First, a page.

The Baxter decision encourages accused infringers to come up with ways to delay litigation to give the USPTO more time to invalidate the patent, driving up litigation costs, said Charles Macedo of Amster Rothstein & Ebenstein LLP.
“It's saying that if you challenge long enough, the PTO may come to the rescue,” he said.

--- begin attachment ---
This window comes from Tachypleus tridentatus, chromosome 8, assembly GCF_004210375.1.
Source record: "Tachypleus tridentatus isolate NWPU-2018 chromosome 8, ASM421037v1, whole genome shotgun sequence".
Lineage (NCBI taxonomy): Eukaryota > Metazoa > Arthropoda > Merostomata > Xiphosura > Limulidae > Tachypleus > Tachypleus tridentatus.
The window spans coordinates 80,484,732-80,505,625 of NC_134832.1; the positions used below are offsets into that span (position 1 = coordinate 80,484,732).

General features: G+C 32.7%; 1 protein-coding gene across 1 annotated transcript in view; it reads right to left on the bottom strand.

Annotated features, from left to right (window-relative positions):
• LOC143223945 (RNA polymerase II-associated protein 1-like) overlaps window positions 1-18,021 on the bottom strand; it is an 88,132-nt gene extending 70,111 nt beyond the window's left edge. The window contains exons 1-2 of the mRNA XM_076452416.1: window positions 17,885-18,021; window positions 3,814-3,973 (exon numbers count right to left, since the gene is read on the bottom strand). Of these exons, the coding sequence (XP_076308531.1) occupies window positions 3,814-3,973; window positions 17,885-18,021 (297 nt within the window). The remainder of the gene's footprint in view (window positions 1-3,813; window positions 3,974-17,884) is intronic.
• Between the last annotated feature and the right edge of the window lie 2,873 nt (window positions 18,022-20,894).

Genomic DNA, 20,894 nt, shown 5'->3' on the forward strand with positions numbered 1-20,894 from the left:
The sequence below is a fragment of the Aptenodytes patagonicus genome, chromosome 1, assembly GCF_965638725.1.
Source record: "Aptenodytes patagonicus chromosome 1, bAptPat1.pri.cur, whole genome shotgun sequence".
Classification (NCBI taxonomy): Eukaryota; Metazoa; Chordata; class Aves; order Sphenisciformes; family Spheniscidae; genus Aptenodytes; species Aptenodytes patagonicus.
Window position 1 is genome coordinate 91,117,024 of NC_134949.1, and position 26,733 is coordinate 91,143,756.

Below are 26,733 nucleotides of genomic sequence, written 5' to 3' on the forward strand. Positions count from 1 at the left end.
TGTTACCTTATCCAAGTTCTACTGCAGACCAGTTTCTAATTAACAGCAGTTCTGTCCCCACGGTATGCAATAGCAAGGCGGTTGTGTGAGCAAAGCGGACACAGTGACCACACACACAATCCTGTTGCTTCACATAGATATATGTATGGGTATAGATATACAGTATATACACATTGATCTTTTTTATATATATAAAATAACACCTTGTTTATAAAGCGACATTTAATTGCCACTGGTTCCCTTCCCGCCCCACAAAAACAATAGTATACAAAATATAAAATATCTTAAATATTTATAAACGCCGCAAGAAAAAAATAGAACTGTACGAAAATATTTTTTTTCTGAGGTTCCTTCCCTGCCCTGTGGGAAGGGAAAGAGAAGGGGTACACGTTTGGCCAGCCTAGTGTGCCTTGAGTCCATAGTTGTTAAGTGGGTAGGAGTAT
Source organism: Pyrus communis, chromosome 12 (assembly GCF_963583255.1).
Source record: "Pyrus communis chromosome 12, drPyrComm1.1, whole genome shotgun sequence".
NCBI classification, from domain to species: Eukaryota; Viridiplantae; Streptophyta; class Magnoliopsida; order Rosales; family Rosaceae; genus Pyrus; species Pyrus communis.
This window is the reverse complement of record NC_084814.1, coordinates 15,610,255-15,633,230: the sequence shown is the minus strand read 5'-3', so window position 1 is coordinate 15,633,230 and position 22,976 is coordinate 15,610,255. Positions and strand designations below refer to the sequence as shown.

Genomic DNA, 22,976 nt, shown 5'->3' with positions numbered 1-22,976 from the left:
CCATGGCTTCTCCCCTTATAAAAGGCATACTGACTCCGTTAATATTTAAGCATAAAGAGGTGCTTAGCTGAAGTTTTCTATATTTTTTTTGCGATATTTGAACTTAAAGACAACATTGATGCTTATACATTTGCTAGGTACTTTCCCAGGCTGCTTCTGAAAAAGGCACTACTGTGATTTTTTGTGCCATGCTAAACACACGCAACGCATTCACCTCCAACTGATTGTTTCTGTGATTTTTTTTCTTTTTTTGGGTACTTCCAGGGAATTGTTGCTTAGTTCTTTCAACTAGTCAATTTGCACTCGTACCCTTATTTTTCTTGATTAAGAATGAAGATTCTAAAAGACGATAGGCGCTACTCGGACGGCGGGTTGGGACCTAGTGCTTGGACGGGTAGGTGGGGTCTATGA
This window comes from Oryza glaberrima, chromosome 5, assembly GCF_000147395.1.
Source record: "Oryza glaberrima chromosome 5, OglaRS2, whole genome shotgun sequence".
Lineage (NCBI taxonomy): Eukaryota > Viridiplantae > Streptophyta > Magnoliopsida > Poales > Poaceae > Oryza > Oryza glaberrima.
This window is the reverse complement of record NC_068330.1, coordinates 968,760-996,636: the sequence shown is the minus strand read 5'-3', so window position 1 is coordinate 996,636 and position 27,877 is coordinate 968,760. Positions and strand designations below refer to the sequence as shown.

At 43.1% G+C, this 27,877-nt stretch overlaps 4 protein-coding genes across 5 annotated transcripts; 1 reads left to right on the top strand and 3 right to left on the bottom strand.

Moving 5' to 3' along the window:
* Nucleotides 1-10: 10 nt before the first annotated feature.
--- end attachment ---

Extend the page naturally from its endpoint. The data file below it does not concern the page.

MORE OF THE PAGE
The case also illustrates a major problem with the patent system, since the courts found Baxter's patent to be valid while the USPTO found it to be invalid, Macedo said. Even if the Supreme Court were to take the case and rule that the court's decision that the patent was valid should have been final, it may not be able to ensure predictability in the patent system, he said.
“I think this case is more of a symptom than the disease,” he said.
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